Zika Virus: Facts and Concerns
On Monday, February 1, 2016 the World Health Organization officially declared the Zika virus to be a global health emergency given its explosive spread in the past few months. It is a rare move for the international organization that may have been prompted by pressure from the previous ebola outbreak in Africa, where they were criticized for being sluggish to react to the human crisis.
Zika is a virus that is transmitted by mosquitos of the Aedes genus and is found in South America, Africa, Southeast Asia, and the Pacific. In most people it causes flu-like symptoms including fever, malaise, and skin rash. Normally it is hardly more noticeable or dangerous than the common cold.
However, there seems to be a link between pregnant women contracting the virus and the subsequent occurrence of microcephaly in the fetus, a term used to describe a decreased development of the head and cranium of the fetus. This link is not fully understood yet, but the recent rise in the occurrence of microcephaly appears to be coupled with the spread of Zika virus in Brazil.
Currently there is little to no risk of contracting Zika virus in the North American continent however travelers, particularly pregnant travelers, to Central and South America are warned to take precautions against mosquito bites - including long sleeved clothing (preferably light colored), bug repellents, mosquito netting over beds, and avoiding skin exposure during the evening and early morning when mosquitos are more active. Pregnant travelers have been advised to avoid vacations in Central and South American countries suffering from outbreaks at this time.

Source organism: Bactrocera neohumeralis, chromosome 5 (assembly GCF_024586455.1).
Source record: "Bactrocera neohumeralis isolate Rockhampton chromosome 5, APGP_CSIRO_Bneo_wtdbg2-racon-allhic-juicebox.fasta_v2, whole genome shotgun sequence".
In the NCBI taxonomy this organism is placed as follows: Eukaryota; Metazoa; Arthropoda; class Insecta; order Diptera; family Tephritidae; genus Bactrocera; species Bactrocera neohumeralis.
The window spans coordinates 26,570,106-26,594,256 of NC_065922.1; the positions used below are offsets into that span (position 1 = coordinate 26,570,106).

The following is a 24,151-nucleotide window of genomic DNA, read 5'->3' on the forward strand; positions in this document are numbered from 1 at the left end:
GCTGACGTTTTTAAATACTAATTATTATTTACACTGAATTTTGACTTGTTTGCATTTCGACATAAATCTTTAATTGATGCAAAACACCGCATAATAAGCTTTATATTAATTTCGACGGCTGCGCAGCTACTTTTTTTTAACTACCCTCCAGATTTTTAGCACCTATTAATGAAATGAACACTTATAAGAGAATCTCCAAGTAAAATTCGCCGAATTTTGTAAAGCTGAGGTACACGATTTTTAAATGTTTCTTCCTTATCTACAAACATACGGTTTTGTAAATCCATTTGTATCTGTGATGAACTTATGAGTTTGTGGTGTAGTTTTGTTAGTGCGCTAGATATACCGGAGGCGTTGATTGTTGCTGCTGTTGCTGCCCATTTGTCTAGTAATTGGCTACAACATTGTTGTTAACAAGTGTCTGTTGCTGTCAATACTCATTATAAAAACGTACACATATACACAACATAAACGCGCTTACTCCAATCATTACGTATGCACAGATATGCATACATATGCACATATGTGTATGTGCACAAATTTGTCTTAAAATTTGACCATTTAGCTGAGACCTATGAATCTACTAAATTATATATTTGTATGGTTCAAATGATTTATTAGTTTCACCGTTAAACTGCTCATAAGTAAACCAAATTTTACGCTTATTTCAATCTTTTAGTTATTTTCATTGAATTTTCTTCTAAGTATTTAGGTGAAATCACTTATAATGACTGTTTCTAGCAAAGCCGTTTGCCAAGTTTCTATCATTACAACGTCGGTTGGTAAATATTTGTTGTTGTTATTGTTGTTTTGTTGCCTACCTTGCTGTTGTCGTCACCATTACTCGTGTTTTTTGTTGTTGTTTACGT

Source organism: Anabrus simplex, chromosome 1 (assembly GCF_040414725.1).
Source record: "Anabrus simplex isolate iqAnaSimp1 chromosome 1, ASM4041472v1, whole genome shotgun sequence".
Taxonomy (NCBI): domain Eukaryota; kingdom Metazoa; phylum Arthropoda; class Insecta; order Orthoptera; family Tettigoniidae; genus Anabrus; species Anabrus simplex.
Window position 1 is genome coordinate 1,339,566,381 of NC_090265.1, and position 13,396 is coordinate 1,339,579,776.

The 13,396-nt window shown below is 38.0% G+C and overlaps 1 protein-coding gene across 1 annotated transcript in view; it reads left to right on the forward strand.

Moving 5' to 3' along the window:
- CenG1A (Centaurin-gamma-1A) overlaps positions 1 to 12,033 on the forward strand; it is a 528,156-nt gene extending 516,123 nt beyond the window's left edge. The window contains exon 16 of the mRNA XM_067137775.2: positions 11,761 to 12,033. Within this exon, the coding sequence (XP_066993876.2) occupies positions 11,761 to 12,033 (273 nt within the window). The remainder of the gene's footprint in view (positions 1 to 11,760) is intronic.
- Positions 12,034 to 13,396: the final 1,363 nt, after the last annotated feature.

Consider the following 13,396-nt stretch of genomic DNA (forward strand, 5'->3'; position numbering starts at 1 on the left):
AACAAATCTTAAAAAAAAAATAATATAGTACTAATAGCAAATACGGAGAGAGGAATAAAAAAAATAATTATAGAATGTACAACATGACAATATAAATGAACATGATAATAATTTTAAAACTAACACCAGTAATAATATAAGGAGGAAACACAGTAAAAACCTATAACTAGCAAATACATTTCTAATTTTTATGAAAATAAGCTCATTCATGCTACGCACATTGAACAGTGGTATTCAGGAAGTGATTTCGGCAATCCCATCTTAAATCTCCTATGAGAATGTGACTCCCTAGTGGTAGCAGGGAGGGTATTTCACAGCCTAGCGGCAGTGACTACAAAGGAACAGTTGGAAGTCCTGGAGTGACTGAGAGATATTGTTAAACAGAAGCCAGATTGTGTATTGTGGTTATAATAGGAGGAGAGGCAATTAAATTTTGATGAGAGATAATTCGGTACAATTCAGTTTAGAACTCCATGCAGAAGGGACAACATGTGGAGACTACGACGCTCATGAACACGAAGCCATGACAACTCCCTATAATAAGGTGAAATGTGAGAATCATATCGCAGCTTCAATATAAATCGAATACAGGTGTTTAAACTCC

The CDC has recently reported that the Zika virus can be sexually transmitted. Therefore it is recommended that men who have traveled to an active Zika virus region (or live in one) and have a pregnant partner should either abstain from sexual activity or use condoms during sex throughout the pregnancy.
There is no vaccine for Zika virus at this time nor is there a specific treatment recommendation for this virus. The WHO recommends treatment consisting of rest, fluids, and the treatment of fever and aches with basic, over-the-counter pain medications. Other anti-viral therapies and support may be suggested by your holistic medical provider.
Pregnant women who suspect they may have contracted the virus due to the above mentioned symptoms combined with recent travel to or through Central or South America should see their physician for proper assessment and potential treatment.
CDC - Interim Guidelines for Prevention of Sexual Transmission of Zika Virus